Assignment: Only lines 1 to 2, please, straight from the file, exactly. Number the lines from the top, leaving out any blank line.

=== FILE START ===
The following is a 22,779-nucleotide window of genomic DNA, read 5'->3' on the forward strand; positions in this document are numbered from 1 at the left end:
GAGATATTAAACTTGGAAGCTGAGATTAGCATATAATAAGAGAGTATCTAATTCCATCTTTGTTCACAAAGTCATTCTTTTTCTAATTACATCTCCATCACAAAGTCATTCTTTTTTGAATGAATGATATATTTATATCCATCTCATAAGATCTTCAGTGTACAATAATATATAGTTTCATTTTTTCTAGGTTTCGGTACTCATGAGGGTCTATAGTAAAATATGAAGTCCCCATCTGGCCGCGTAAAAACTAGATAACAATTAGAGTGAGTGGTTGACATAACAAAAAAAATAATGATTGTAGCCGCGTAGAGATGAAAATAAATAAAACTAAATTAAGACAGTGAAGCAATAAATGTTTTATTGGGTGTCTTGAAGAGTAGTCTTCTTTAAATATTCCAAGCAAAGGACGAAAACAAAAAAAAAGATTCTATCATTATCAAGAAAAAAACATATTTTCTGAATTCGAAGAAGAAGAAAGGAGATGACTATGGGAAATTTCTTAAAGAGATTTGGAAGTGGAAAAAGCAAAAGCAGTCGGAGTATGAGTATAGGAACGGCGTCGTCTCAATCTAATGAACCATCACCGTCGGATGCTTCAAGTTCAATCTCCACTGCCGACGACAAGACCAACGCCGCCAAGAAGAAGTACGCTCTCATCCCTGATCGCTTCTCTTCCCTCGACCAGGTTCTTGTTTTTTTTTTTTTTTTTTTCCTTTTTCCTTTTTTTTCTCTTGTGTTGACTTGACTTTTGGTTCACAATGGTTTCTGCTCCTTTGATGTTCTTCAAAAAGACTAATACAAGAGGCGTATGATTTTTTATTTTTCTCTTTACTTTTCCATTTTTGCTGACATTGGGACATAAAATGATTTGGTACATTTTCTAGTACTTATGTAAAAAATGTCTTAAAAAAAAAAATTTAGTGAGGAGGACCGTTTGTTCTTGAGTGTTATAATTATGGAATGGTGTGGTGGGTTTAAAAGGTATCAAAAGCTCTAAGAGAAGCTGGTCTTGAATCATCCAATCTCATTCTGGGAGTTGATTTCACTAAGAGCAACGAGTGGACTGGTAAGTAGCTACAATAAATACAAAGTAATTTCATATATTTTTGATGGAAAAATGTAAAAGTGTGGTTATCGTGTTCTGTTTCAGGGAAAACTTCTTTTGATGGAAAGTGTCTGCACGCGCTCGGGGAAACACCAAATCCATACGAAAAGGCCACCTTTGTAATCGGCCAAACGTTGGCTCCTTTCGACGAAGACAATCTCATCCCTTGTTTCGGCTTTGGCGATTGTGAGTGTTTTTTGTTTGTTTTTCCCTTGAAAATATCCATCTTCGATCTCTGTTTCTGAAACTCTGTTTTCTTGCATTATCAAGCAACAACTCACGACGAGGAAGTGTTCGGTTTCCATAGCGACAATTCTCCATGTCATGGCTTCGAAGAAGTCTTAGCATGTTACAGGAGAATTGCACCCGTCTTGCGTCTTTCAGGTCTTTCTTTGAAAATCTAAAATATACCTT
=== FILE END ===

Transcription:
The following is a 22,779-nucleotide window of genomic DNA, read 5'->3' on the forward strand; positions in this document are numbered from 1 at the left end:
GAGATATTAAACTTGGAAGCTGAGATTAGCATATAATAAGAGAGTATCTAATTCCATCTTTGTTCACAAAGTCATTCTTTTTCTAATTACATCTCCATCACAAAGTCATTCTTTTTTGAATGAATGATATATTTATATCCATCTCATAAGATCTTCAGTGTACAATAATATATAGTTTCATTTTTTCTAGGTTTCGGTACTCATGAGGGTCTATAGTAAAATATGAAGTCCCCATCTGGCCGCGTAAAAACTAGATAACAATTAGAGTGAGTGGTTGACATAACAAAAAAAATAATGATTGTAGCCGCGTAGAGATGAAAATAAATAAAACTAAATTAAGACAGTGAAGCAATAAATGTTTTATTGGGTGTCTTGAAGAGTAGTCTTCTTTAAATATTCCAAGCAAAGGACGAAAACAAAAAAAAAGATTCTATCATTATCAAGAAAAAAACATATTTTCTGAATTCGAAGAAGAAGAAAGGAGATGACTATGGGAAATTTCTTAAAGAGATTTGGAAGTGGAAAAAGCAAAAGCAGTCGGAGTATGAGTATAGGAACGGCGTCGTCTCAATCTAATGAACCATCACCGTCGGATGCTTCAAGTTCAATCTCCACTGCCGACGACAAGACCAACGCCGCCAAGAAGAAGTACGCTCTCATCCCTGATCGCTTCTCTTCCCTCGACCAGGTTCTTGTTTTTTTTTTTTTTTTTTTCCTTTTTCCTTTTTTTTCTCTTGTGTTGACTTGACTTTTGGTTCACAATGGTTTCTGCTCCTTTGATGTTCTTCAAAAAGACTAATACAAGAGGCGTATGATTTTTTATTTTTCTCTTTACTTTTCCATTTTTGCTGACATTGGGACATAAAATGATTTGGTACATTTTCTAGTACTTATGTAAAAAATGTCTTAAAAAAAAAAATTTAGTGAGGAGGACCGTTTGTTCTTGAGTGTTATAATTATGGAATGGTGTGGTGGGTTTAAAAGGTATCAAAAGCTCTAAGAGAAGCTGGTCTTGAATCATCCAATCTCATTCTGGGAGTTGATTTCACTAAGAGCAACGAGTGGACTGGTAAGTAGCTACAATAAATACAAAGTAATTTCATATATTTTTGATGGAAAAATGTAAAAGTGTGGTTATCGTGTTCTGTTTCAGGGAAAACTTCTTTTGATGGAAAGTGTCTGCACGCGCTCGGGGAAACACCAAATCCATACGAAAAGGCCACCTTTGTAATCGGCCAAACGTTGGCTCCTTTCGACGAAGACAATCTCATCCCTTGTTTCGGCTTTGGCGATTGTGAGTGTTTTTTGTTTGTTTTTCCCTTGAAAATATCCATCTTCGATCTCTGTTTCTGAAACTCTGTTTTCTTGCATTATCAAGCAACAACTCACGACGAGGAAGTGTTCGGTTTCCATAGCGACAATTCTCCATGTCATGGCTTCGAAGAAGTCTTAGCATGTTACAGGAGAATTGCACCCGTCTTGCGTCTTTCAGGTCTTTCTTTGAAAATCTAAAATATACCTT